Treaty of Wanghia
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The Treaty of Wang Hiya (also Treaty of Peace, Amity, and Commerce, with tariff of duties, traditional Chinese: 望廈條約; simplified Chinese: 望厦条约; pinyin: Wàngxià tiáoyuē; Cantonese Yale: Mohng Hah), is a diplomatic agreement between the Qing China and the United States, signed on 3 July 1844 in the Kun Iam Temple. Its official title name is the Treaty of peace, amity, and commerce, between the United States of America and the Chinese Empire. Following passage by US Congress, it was ratified by President John Tyler on January 17, 1845. It is considered an unequal treaty by many sources.
Name of the Treaty
The treaty is named after a village in northern Macau where the temple is located, called Mong Ha or Wang Hiya (traditional Chinese: 望廈; simplified Chinese: 望厦; pinyin: Wàngxià; Cantonese Yale: Mohng Hah). It is now a part of the territory's Our Lady of Fatima Parish.
Contents of the Treaty
The United States was represented by Caleb Cushing, a Massachusetts lawyer dispatched by President John Tyler under pressure from American merchants concerned about the British dominance in Chinese trade. A physician and missionary, Peter Parker, served as Cushing's Chinese interpreter. The Qing Empire was represented by Qiying, the Governor-General of Guangdong and Guangxi.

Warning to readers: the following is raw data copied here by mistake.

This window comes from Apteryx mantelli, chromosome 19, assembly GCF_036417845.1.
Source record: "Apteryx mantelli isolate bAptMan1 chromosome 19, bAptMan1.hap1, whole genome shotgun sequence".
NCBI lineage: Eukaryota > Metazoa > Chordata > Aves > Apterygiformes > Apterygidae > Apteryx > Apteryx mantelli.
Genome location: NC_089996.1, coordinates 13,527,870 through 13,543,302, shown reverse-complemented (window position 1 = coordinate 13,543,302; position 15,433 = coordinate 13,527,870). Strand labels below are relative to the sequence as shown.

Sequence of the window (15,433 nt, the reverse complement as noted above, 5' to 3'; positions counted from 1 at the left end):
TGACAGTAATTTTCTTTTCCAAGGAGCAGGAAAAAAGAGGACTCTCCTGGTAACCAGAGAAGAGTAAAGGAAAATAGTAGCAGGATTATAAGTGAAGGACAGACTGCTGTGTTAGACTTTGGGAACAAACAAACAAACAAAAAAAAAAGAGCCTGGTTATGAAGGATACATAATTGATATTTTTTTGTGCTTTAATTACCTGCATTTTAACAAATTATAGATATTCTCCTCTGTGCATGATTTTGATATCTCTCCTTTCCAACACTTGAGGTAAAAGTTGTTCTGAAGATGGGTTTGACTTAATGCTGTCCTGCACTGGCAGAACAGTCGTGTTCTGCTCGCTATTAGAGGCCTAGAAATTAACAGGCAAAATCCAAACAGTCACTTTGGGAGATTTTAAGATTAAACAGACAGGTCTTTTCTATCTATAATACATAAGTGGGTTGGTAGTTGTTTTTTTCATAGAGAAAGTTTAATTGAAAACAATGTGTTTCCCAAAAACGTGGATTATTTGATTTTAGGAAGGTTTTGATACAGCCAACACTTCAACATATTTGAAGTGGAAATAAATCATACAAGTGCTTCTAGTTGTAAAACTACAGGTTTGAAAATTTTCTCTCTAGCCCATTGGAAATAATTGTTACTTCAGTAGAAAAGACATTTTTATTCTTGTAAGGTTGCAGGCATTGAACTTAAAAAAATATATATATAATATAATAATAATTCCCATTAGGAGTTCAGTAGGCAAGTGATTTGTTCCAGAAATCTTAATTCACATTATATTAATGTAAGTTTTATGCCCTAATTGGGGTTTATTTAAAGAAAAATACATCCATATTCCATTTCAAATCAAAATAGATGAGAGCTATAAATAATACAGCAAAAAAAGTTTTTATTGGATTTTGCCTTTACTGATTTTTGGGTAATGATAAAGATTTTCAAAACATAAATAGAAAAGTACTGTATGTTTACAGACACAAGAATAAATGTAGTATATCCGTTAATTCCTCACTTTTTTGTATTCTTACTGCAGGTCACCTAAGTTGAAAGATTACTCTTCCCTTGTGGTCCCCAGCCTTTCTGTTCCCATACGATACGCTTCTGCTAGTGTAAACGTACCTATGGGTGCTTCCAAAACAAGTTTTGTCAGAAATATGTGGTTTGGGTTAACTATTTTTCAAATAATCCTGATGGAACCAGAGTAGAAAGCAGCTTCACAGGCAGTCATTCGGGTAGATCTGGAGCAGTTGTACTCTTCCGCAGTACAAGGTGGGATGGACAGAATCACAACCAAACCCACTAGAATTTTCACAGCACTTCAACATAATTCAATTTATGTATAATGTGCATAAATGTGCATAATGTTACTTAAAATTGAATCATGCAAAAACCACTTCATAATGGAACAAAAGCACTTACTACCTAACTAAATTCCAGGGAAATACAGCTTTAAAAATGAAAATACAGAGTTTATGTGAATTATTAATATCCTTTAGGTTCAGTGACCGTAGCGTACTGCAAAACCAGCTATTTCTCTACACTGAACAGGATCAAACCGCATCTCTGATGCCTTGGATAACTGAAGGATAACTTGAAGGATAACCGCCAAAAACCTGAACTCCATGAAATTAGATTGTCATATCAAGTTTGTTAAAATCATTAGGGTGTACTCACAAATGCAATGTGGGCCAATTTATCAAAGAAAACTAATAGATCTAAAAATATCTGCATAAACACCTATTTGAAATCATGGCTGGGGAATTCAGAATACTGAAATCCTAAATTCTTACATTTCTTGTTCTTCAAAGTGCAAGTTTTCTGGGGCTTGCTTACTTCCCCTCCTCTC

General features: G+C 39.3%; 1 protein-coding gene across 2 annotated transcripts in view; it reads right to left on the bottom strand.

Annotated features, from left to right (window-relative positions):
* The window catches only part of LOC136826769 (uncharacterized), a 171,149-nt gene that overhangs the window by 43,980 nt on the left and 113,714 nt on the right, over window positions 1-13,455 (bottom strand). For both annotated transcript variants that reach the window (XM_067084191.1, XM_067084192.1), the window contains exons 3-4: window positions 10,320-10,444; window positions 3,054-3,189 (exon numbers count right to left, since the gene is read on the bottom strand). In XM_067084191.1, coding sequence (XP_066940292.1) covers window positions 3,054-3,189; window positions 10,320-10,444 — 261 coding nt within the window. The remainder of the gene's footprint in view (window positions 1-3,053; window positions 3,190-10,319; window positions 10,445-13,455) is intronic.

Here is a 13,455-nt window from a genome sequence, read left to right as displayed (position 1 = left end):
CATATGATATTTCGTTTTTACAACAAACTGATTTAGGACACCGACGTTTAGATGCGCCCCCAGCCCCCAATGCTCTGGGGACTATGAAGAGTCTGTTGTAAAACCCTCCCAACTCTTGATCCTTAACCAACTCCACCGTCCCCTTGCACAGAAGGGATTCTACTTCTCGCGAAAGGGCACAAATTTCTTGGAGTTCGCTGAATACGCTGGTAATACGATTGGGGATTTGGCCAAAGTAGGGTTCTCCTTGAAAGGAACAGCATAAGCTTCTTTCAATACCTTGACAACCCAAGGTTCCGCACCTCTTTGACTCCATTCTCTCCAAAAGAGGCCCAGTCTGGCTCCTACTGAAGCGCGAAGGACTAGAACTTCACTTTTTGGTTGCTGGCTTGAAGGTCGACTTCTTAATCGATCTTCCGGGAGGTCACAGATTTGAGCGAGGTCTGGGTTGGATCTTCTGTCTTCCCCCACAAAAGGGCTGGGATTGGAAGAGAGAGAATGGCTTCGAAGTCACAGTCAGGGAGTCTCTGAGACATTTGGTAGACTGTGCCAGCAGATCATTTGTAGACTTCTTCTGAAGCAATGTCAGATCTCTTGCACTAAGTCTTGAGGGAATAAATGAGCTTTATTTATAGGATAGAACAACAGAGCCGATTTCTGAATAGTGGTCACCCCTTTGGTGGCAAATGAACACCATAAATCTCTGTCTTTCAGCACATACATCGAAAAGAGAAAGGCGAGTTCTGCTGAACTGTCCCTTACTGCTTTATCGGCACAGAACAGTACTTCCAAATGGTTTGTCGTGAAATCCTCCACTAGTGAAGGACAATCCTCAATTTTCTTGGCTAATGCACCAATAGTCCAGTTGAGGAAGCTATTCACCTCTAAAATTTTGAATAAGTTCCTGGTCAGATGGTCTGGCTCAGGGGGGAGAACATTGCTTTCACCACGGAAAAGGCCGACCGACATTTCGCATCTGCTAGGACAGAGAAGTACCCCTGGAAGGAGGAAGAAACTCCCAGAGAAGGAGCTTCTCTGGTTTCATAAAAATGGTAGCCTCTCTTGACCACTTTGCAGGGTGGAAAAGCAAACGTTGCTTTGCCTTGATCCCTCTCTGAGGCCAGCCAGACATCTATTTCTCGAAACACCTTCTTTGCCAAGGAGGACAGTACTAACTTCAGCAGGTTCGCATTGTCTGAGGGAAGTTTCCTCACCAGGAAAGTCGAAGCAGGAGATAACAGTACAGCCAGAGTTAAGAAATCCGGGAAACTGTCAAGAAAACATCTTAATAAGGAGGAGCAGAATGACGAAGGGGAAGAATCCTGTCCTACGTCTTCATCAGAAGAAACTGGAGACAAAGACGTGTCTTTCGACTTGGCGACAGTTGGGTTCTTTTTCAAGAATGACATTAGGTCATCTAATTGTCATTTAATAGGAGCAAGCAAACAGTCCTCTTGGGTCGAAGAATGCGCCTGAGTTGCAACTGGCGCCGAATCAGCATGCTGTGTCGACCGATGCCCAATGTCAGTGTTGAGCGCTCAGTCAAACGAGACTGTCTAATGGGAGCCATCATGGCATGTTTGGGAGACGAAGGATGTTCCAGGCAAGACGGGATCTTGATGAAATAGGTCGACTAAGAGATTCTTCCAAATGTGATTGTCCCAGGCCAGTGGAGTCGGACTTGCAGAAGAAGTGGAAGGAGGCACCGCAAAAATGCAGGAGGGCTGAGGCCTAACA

- extraterritoriality, which meant that US citizens could only be tried by US consular officers;
- fixed tariffs on trade in the treaty ports;
- the right to buy land in the five treaty ports and erect churches and hospitals there; and
- the right to learn Chinese by abolishing a law which hitherto forbade foreigners to do so.
- the U.S received most-favored-nation status, resulting in the US receiving the same beneficial treatment China gave to other powers such as Britain, and received the right to modify the treaty after 12 years.
- Kuo, Ping Chia. "Caleb Cushing and the Treaty of Wanghia, 1844." The Journal of Modern History 5, no. 1 (1933): 34-54. Available through JSTOR.
- Swisher, Earl, ed. China's Management of the American Barbarians; a Study of Sino-American Relations, 1841–1861, with Documents. New Haven, CT: Published for the Far Eastern Association by Far Eastern Publications, Yale University, 1953.